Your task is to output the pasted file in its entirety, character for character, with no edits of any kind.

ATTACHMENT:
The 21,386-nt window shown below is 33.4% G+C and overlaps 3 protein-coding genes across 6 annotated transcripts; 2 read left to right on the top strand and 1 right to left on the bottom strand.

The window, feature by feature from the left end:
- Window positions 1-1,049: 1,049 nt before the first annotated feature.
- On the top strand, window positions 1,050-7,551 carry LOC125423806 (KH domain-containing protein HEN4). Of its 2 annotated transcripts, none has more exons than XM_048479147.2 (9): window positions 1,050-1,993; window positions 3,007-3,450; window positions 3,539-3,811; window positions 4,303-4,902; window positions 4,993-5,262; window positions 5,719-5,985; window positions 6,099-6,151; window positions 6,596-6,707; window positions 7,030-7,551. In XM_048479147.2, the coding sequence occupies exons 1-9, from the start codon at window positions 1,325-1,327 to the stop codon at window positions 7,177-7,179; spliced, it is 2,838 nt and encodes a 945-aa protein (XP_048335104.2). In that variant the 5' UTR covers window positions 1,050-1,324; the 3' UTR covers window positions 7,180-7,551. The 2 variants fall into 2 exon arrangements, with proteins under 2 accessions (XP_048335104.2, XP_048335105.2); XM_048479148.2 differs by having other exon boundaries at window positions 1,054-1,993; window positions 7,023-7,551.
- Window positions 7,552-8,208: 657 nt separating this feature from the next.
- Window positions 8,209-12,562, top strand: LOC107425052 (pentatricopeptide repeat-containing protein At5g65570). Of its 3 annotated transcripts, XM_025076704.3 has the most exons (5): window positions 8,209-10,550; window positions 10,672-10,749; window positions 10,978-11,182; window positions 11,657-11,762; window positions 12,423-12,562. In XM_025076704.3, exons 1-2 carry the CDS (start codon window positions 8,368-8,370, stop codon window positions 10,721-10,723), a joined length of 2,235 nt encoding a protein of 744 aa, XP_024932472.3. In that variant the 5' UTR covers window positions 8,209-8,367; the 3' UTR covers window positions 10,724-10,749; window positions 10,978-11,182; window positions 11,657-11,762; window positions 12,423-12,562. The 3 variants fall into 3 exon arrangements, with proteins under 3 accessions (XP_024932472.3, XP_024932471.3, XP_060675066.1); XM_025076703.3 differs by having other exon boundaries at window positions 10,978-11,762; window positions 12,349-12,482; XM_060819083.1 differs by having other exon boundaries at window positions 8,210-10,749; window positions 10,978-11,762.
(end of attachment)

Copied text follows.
The 21,386-nt window shown below is 33.4% G+C and overlaps 3 protein-coding genes across 6 annotated transcripts; 2 read left to right on the top strand and 1 right to left on the bottom strand.

The window, feature by feature from the left end:
- Window positions 1-1,049: 1,049 nt before the first annotated feature.
- On the top strand, window positions 1,050-7,551 carry LOC125423806 (KH domain-containing protein HEN4). Of its 2 annotated transcripts, none has more exons than XM_048479147.2 (9): window positions 1,050-1,993; window positions 3,007-3,450; window positions 3,539-3,811; window positions 4,303-4,902; window positions 4,993-5,262; window positions 5,719-5,985; window positions 6,099-6,151; window positions 6,596-6,707; window positions 7,030-7,551. In XM_048479147.2, the coding sequence occupies exons 1-9, from the start codon at window positions 1,325-1,327 to the stop codon at window positions 7,177-7,179; spliced, it is 2,838 nt and encodes a 945-aa protein (XP_048335104.2). In that variant the 5' UTR covers window positions 1,050-1,324; the 3' UTR covers window positions 7,180-7,551. The 2 variants fall into 2 exon arrangements, with proteins under 2 accessions (XP_048335104.2, XP_048335105.2); XM_048479148.2 differs by having other exon boundaries at window positions 1,054-1,993; window positions 7,023-7,551.
- Window positions 7,552-8,208: 657 nt separating this feature from the next.
- Window positions 8,209-12,562, top strand: LOC107425052 (pentatricopeptide repeat-containing protein At5g65570). Of its 3 annotated transcripts, XM_025076704.3 has the most exons (5): window positions 8,209-10,550; window positions 10,672-10,749; window positions 10,978-11,182; window positions 11,657-11,762; window positions 12,423-12,562. In XM_025076704.3, exons 1-2 carry the CDS (start codon window positions 8,368-8,370, stop codon window positions 10,721-10,723), a joined length of 2,235 nt encoding a protein of 744 aa, XP_024932472.3. In that variant the 5' UTR covers window positions 8,209-8,367; the 3' UTR covers window positions 10,724-10,749; window positions 10,978-11,182; window positions 11,657-11,762; window positions 12,423-12,562. The 3 variants fall into 3 exon arrangements, with proteins under 3 accessions (XP_024932472.3, XP_024932471.3, XP_060675066.1); XM_025076703.3 differs by having other exon boundaries at window positions 10,978-11,762; window positions 12,349-12,482; XM_060819083.1 differs by having other exon boundaries at window positions 8,210-10,749; window positions 10,978-11,762.